The Right Brain Project. By Samuel Beckett. Directed by Aaron Snook. With Bries Vannon, Vincent L. Lonergan, Lena Bloom, Ralph Knowlson. Running time: 2hrs; no intermission.
Theater review by Kevin Thomas
The Right Brain Project has done two great things with absurdism: made it immediate, and made it focused.
The audience is ushered into a solitary room by Clov (Bries Vannon), a gaunt young man summoned to witness his patriarch die. Only Hamm (Vincent L. Lonergan) did not die—remaining on the cusp of life as years turn into centuries and the outside world ceased to exist. Chalkboard walls contain a lifetime of scribbles and hints of when things still changed. The invalid Hamm is bound to his leather chair in the center of the room, from which he directs Clov through the pointless routines of their day. But Clov believes “it must be nearly finished,” and has set chairs around the perimeter for us to see the end.
As there’s no house light to dim, the audience is illuminated the same as the cast: I was surprised how wonderfully exposed the set is. It’s the difference between watching the room and being in the room, right there with Clov and Hamm, often inches away from key props. All of Beckett’s details and stage directions—the clomping step of Clov’s boots, repeated gestures, small but significant objects—gain massive impact when they’re claustrophobically close. Absurdism’s, well, absurdity can make it difficult to enter the world of the play—not so here.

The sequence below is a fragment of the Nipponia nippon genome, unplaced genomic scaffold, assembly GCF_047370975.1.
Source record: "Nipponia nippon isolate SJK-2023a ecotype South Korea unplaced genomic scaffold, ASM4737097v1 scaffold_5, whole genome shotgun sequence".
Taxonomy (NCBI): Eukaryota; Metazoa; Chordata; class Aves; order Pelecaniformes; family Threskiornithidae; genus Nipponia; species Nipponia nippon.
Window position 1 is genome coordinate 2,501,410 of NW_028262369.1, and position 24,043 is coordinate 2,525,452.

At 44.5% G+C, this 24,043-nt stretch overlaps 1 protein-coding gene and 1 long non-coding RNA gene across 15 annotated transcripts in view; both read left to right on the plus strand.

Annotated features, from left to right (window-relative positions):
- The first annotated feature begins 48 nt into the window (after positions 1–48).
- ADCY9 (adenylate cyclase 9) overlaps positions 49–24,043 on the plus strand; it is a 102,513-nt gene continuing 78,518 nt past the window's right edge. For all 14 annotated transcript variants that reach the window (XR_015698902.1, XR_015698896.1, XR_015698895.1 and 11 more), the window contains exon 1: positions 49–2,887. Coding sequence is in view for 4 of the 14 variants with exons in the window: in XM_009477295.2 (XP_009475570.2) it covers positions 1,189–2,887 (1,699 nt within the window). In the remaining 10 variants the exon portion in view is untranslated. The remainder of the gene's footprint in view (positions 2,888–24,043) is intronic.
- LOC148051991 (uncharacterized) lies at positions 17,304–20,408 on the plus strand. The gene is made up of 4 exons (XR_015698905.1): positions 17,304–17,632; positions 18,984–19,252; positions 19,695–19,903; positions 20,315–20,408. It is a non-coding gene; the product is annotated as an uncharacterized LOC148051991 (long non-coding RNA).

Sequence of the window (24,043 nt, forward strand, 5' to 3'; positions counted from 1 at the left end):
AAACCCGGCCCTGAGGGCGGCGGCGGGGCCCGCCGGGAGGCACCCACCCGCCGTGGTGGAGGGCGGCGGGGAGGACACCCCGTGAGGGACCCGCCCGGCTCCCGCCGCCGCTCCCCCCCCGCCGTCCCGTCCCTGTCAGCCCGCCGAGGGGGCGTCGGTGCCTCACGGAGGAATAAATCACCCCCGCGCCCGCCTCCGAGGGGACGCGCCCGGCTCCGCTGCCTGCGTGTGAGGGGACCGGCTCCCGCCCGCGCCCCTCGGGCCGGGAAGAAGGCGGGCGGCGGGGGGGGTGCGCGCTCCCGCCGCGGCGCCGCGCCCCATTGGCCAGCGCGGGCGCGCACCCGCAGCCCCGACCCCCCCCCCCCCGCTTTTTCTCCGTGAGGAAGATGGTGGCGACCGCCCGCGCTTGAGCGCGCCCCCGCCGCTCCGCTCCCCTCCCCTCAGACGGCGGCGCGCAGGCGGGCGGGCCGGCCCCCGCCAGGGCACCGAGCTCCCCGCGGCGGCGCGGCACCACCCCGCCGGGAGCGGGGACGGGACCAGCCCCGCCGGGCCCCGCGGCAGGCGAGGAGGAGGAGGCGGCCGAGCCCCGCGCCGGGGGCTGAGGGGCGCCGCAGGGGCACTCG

The production keeps the performances focused on Hamm’s retreat into what is familiar and unchanging in the face of death, including his self-styled martyrdom. Clov is a slave who caters to Hamm’s feelings, who justifies his pointless wants by responding to them. Lonergan’s Hamm is irritatingly familiar for such a strange character. It’s uncomfortable to confess you’ve experienced it: the old man who wants the world to settle before he dies, and stay comfortably the same so that all his stories remain relevant. While Vannon as Clove shows great physicality, his deliveries can often be stilted and awkward in a trap that Beckett’s odd dialogue invites.
It’s not a flawless production, by any means. The staging makes the absurdism easy to engage, but it’s also exhausting for two hours with no intermission. A half-hour could easily be cut, if not more. And if the performances are lively, they’re also not quite human. The emotional, sympathetic core of the characters eludes us. It becomes a more artificial play as it goes on. Maybe that’s just more absurdism.